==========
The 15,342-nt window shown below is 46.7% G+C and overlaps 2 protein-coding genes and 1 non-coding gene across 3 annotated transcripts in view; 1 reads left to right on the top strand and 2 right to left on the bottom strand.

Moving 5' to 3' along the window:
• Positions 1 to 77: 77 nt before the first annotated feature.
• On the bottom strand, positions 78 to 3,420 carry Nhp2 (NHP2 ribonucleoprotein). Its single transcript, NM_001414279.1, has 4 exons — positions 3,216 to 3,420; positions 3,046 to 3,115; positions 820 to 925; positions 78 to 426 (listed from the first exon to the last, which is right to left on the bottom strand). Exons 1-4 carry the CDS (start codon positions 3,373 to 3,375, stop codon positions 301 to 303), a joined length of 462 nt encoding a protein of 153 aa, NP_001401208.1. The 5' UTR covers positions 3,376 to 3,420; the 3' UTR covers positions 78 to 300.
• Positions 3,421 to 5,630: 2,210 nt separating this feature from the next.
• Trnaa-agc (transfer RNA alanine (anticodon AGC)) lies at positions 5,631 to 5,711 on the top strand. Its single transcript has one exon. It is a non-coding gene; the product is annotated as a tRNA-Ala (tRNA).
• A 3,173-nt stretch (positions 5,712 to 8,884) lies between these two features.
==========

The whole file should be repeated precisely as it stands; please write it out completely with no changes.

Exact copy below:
The 15,342-nt window shown below is 46.7% G+C and overlaps 2 protein-coding genes and 1 non-coding gene across 3 annotated transcripts in view; 1 reads left to right on the top strand and 2 right to left on the bottom strand.

Moving 5' to 3' along the window:
• Positions 1 to 77: 77 nt before the first annotated feature.
• On the bottom strand, positions 78 to 3,420 carry Nhp2 (NHP2 ribonucleoprotein). Its single transcript, NM_001414279.1, has 4 exons — positions 3,216 to 3,420; positions 3,046 to 3,115; positions 820 to 925; positions 78 to 426 (listed from the first exon to the last, which is right to left on the bottom strand). Exons 1-4 carry the CDS (start codon positions 3,373 to 3,375, stop codon positions 301 to 303), a joined length of 462 nt encoding a protein of 153 aa, NP_001401208.1. The 5' UTR covers positions 3,376 to 3,420; the 3' UTR covers positions 78 to 300.
• Positions 3,421 to 5,630: 2,210 nt separating this feature from the next.
• Trnaa-agc (transfer RNA alanine (anticodon AGC)) lies at positions 5,631 to 5,711 on the top strand. Its single transcript has one exon. It is a non-coding gene; the product is annotated as a tRNA-Ala (tRNA).
• A 3,173-nt stretch (positions 5,712 to 8,884) lies between these two features.